Cassandra Housh considers the research work she’s doing as part of the process of getting ready to start college at UW–Milwaukee.
Housh is one of 20 incoming first-year students who are working in UWM faculty laboratories this summer. She works with Sarah Morgan, assistant professor of nursing and assistant scientist in the College of Nursing Self-Management Science Center. Housh assists Morgan with her research on pain management for people with Alzheimer’s and other dementia who live in a community setting.
Other students in the program are working with faculty mentors on such diverse projects and research as a documentary film, the Chinese stock market, evaluation of the Milwaukee County Drug Treatment Court, post-partum depression, transgenic zebra fish, optical imaging, hand-grip rehabilitation and many others.
This is the second year for the four-week freshman research program, which is coordinated by the Office of Undergraduate Research (OUR). Students live in the Sandburg Residence Hall, work with faculty and take part in weekly seminars on the culture of university research, according to Kyla Moore, associate director of OUR. The students also have Monday morning community sessions with other incoming first-year students enrolled in the Summer Bridge program. The sessions focus on making the transition to university life. Many, like Housh, are still figuring out their majors. Housh says she thinks she’s interested in the medical field, but not sure if she’ll major in nursing or study in another school or college at UWM.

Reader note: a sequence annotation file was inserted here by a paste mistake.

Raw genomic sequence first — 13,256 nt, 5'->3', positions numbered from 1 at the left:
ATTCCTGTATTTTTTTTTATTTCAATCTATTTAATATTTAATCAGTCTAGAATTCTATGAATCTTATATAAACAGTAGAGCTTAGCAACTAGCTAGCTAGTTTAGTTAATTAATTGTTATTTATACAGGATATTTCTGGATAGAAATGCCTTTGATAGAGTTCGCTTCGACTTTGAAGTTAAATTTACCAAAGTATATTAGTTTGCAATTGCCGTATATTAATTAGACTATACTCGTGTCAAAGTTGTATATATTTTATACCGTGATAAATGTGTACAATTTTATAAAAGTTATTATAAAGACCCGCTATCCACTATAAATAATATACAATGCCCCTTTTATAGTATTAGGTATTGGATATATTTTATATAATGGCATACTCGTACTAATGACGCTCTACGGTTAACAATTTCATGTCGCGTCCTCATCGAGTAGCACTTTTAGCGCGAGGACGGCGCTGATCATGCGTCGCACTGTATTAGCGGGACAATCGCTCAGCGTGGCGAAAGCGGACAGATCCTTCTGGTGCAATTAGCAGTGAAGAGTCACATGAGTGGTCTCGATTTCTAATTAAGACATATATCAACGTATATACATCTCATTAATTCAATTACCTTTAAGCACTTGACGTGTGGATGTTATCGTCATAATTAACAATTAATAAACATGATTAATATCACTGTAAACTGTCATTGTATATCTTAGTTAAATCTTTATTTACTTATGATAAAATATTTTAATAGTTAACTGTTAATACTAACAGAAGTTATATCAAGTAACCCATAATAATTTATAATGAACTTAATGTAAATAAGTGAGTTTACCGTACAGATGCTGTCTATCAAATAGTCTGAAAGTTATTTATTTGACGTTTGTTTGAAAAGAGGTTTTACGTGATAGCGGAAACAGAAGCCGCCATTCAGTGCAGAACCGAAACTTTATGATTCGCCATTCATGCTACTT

Housh is part of a team of student researchers working with Morgan. That team also includes Tabatha Moore, a McNair Scholar, Sister Marietah Kilundo, a Kenyan-born scholar from Alverno College funded through the Consortium for Institutional Cooperation (CIC) program and Bao Xiong, a junior nursing major who is funded through the OUR’s SURF (Support for Undergraduate Research Fellows) program.
“These are fabulous programs,” says Morgan, who says she enjoys working with all the student researchers. “It’s hard to find funds for the help you need when you’re doing research projects. With these programs, the students are learning something about research and I am getting help with my work.”
“The summer program was started to get more lower-level students involved in undergraduate research, as well as to help attract and retain high-achieving students at UW–Milwaukee,” adds Moore. “It’s about building a culture of undergraduate research on our campus. Where better to start than with new freshmen?”